Free Computer Grammar Games
Free computer grammar games are a great way for kids to practice their English language skills and even for adults to brush up on their grammar. The days of diagramming sentences and dull grammar drills are over, and this guide to free computer grammar games is suitable for all ages.
English Portal Hangman
English Portal Hangman is a computerized version of the classic hangman game. Players can choose an area on which they would like to focus for their free computer grammar game, such as correspondence, travel, accommodation, or holiday. The player has six tries to fill in the blank or the "man" will "die" from a computerized hanging.
Graphics are simple, yet good. This is an excellent way for children or English as a Second Language (ESL) students to have a lot of fun while learning more about English vocabulary and spelling in a wide variety of situations.
Spelling Power is published by English Portal, and is an interactive and timed spelling bee with three levels of play. The words range from "computer" to "legislature." This is also a great drill for anyone looking to get into a grammar or spelling bee.
Game play works by allowing about five second each frame to choose the correctly spelled word. Incorrect answers are not revealed until the end of Spelling Power.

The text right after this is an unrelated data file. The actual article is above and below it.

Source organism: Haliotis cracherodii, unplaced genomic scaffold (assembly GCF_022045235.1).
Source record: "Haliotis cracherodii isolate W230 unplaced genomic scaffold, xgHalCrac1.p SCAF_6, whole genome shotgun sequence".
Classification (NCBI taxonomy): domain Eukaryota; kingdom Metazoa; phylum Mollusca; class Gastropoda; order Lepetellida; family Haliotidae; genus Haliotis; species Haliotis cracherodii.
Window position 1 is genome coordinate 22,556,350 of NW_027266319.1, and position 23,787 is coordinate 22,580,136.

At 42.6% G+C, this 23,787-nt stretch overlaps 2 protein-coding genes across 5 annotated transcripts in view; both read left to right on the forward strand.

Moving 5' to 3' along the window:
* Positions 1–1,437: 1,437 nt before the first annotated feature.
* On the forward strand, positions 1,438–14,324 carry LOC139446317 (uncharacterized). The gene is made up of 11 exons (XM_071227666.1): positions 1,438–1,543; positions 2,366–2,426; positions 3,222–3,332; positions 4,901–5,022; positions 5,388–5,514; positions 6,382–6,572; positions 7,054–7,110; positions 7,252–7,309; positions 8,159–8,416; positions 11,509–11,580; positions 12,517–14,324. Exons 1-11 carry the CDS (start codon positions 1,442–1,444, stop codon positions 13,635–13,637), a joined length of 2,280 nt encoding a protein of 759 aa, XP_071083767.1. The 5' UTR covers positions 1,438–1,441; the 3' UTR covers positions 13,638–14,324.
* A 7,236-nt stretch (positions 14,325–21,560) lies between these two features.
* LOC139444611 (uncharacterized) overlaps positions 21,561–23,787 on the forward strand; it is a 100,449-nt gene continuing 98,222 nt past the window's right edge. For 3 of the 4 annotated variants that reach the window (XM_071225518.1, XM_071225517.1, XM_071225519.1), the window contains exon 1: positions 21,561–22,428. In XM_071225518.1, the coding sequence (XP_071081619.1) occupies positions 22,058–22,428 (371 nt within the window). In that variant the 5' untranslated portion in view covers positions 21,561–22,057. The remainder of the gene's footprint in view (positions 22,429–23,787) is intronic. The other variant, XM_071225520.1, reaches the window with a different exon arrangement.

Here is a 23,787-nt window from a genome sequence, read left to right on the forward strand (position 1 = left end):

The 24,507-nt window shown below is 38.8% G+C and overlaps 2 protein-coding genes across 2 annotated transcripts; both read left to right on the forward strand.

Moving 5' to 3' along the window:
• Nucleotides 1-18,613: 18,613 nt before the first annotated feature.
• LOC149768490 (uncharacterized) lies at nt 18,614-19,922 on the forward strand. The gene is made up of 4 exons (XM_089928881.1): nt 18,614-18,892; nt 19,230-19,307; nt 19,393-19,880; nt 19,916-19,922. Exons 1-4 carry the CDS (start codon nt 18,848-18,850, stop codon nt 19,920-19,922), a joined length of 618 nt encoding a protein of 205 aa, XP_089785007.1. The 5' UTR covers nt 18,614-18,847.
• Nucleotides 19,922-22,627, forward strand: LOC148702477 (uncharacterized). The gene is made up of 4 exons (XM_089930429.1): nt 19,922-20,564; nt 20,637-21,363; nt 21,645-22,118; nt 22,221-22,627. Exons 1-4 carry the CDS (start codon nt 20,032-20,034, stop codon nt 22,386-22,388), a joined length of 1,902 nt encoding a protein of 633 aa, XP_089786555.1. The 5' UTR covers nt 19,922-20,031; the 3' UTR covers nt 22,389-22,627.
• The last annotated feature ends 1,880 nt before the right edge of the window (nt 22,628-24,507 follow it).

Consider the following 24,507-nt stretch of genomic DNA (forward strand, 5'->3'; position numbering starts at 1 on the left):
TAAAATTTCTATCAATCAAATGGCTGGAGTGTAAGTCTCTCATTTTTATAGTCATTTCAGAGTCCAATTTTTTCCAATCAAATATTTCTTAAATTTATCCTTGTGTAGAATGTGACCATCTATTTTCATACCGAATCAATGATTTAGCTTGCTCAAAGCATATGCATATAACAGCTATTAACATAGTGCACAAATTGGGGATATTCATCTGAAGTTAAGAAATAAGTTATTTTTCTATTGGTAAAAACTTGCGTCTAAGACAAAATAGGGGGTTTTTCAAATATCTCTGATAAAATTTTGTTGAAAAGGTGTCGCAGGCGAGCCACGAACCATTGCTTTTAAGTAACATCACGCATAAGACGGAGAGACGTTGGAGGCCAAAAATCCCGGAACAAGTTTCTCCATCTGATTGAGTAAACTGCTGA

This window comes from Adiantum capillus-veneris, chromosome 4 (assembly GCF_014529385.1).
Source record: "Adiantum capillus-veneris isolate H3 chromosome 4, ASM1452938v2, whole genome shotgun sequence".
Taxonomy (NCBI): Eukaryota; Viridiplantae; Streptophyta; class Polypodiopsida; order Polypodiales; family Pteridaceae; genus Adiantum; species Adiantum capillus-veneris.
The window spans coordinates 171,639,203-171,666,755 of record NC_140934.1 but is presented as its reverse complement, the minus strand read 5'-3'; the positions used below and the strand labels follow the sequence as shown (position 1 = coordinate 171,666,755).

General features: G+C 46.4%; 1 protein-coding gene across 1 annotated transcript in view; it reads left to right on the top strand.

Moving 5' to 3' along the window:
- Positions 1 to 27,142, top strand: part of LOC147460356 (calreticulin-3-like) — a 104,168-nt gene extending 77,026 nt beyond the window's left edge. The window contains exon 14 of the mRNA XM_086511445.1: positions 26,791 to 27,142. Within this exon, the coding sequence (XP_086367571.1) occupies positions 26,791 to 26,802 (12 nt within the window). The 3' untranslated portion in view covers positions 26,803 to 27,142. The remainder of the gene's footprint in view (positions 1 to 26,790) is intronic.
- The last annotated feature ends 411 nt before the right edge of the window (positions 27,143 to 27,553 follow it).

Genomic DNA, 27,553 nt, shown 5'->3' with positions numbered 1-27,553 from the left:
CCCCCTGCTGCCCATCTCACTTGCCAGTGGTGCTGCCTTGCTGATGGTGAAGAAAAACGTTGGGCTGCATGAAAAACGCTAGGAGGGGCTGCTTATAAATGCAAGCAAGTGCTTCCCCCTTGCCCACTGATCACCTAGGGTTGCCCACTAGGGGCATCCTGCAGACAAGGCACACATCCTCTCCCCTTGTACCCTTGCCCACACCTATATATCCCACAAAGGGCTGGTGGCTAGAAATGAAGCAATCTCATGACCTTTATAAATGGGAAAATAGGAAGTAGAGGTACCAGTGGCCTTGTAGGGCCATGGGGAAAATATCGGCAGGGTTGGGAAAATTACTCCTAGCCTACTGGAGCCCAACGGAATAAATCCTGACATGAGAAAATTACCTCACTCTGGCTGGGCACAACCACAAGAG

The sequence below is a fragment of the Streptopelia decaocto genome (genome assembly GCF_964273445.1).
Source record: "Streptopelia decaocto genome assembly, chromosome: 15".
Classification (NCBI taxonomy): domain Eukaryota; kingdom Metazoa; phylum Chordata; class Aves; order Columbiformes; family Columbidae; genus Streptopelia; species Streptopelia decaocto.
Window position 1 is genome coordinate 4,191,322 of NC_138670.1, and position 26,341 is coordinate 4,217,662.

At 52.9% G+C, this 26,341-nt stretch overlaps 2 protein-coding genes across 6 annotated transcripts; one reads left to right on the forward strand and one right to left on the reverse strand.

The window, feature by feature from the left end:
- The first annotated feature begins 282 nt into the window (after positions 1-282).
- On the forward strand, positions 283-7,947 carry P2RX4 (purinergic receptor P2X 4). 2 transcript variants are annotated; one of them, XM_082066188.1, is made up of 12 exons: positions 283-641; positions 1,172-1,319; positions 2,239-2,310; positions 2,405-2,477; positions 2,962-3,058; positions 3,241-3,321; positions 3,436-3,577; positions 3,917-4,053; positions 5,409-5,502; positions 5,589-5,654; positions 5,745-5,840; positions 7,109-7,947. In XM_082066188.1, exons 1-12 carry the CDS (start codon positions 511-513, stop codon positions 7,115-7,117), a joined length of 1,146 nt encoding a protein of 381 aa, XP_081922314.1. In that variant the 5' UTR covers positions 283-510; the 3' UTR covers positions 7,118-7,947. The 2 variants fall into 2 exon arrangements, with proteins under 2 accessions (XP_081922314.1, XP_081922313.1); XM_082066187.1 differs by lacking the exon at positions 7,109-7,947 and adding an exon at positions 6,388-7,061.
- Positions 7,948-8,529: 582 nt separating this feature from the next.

Clean Up Your Grammar
One of the best free computer grammar games is published by Scholastic, and is called Clean Up Your Grammar. The theme of the game is to clean up the beach by throwing words that are of poor grammar into a recycling bin. A Flash plug-in is necessary to play Clean Up Your Grammar. Two levels of game play are available, and those learning Spanish can play a version of Clean Up Your Grammar in that language.
Unfortunately, Clean Up Your Grammar seems to be one of the few "pure" English grammar games online. The good news is it is a great find for those who really need to practice grammar and have no desire to take one of the many grammar "quiz games" offered online.
Present vs. Progressive
The one drawback to Present vs. Progressive is that it is more of a quiz than a full-fledged free computer grammar game. However, it does get the job done without being a dull, pressure-filled grammar drill or graded quiz in school. The program works right in a Web browser, and is published by the website Woodward Chile. It reviews present tense vs. progressive tense. For example, one of the questions asks the player to fill in the blank as follows:
"I ____ from 9 to 5 every day."
The interactive menu offers three choices to click upon:
1) am working
The correct answer is #2, work, to make the proper sentence as follows:
"I work from 9 to 5 every day."
If you get the incorrect answer, you can try again and will eventually be given the correct answer. Woodward Chile has a ton of similar free grammar quizzes on its website, offering a chance to try your hand at everything from nouns to irregular verbs and beyond.